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  Financial Collusion: A Decade After the Crisis, We've a Lot Yet to Learn  
  Nomi Prins on 2018-05-05 16:01:48.0

This post Financial Collusion: A Decade After the Crisis, We've a Lot Yet to Learn appeared first on Daily Reckoning.

I'm Nomi Prins, a friend and colleague of Nilus here to fill in for the weekend.

The great American novelist F. Scott Fitzgerald gets credit for my new book, Collusion: How Central Bankers Rigged the World. A decade after I left my final Wall Street post ? as a managing director at Goldman Sachs ? it was The Great Gatsby that carried me back in time and forward in geography.

Let me tell you how it went down.

You see, after I'd written the book It Takes a Pillage about the 2008 financial crisis, I was exhausted. Not from writing, but from the sheer ignorance that the global elite had paid (and are still paying) to the banking, economic and financial conditions that led to disaster. In 2004, my book Other People's Money warned exactly how the 2008 financial crisis would unfold. Sadly, I was right. In the wake of the chaos, I needed a break.

Attempting to unplug, I wandered into my local library to spend an afternoon perusing. Right there in the front, I saw something that caught my eye. A poster for ?Great Gatsby month? activities around the neighborhood, including 1920s music, readings, specialty drinks in local bars and a discussion of the book at a senior citizens' community club.

By returning to the glitz and drama of the 1920s, it hit me.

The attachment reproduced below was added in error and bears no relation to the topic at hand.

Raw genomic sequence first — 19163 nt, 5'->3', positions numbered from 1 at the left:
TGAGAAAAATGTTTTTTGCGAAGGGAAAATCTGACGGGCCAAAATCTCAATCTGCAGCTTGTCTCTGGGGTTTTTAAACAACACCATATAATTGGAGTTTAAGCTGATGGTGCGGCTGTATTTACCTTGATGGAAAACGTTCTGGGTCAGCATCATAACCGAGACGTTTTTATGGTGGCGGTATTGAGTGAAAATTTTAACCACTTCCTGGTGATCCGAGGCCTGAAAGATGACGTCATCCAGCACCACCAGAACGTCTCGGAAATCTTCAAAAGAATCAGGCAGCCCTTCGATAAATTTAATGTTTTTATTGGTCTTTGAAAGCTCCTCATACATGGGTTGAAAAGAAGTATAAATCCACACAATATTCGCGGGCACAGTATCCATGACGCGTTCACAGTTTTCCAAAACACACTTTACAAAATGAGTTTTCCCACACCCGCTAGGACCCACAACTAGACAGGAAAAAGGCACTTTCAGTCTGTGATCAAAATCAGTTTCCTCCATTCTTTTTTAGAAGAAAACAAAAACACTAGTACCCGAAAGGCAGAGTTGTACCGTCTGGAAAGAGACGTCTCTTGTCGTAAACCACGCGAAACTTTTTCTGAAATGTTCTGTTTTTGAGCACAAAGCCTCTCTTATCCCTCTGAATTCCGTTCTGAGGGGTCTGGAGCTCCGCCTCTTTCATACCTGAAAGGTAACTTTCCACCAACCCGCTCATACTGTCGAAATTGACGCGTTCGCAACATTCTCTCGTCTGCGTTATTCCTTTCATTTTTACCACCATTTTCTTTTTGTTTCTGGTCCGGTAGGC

The same banks that had perpetuated the crash of 1929 had perpetuated the crash of 2008!

The same families and their confidantes over decades had consistently set the stage for expansion and crisis ? always to their benefit.

By researching the Big Six banks and their leaders who protected their interests at the expense of the rest of the population, I constructed the foundation of my next nonfiction book, All the Presidents' Bankers.

I traveled the U.S. from New York to California, from Kansas to Texas, digging into the presidential libraries for documents relegated to the coffins of history until I uncovered them.

They revealed key findings ? that for the past century of American history, the same banks and their bankers exuded influence over presidents from both parties.

Then came a life-changing moment. A year after the book came out, I got an email. It was from the Federal Reserve. Every year, the Federal Reserve, the IMF and the World Bank have an annual internal conference. It's where the most elite central bankers from around the globe gather. The Fed invited me to talk at the opening session. The session would take place in the very room in which the Fed convenes to set interest rates.

I was in shock. To say the least, I hadn't written very nice things about the Fed's policies since the financial crisis. In very public channels, I had criticized their cheap-money and quantitative easing policies as subsidies to the private banks that had crashed the system. I had labeled their policies as rigging the markets and unhelpful to ordinary citizens and the Main Street economy.

I thought the invitation might be a mistake, but they assured me that they knew exactly who I was. In fact, they wanted me to address the topic of why Wall Street banks weren't helping Main Street, and they looked forward to hearing my views.

A few months later, I was sitting in the front of a room with central bankers from around the world, listening to Fed Chair Janet Yellen proclaim that the worst of the crisis and its causes were behind us.

The gloves were off. The first thing I asked the distinguished crowd was, ?Do you want to know why big Wall Street banks aren't helping Main Street as much as they could?? The room was silent. I paused before answering for everyone. ?Because you never required them to.?

When a bank is offered a pile of cheap money in bailouts and loans for dangerous behavior with no major consequences and no stipulation that they engage the real economy, why should they? What would you expect? The presentation was clear, and you can see the notes I revealed to them here.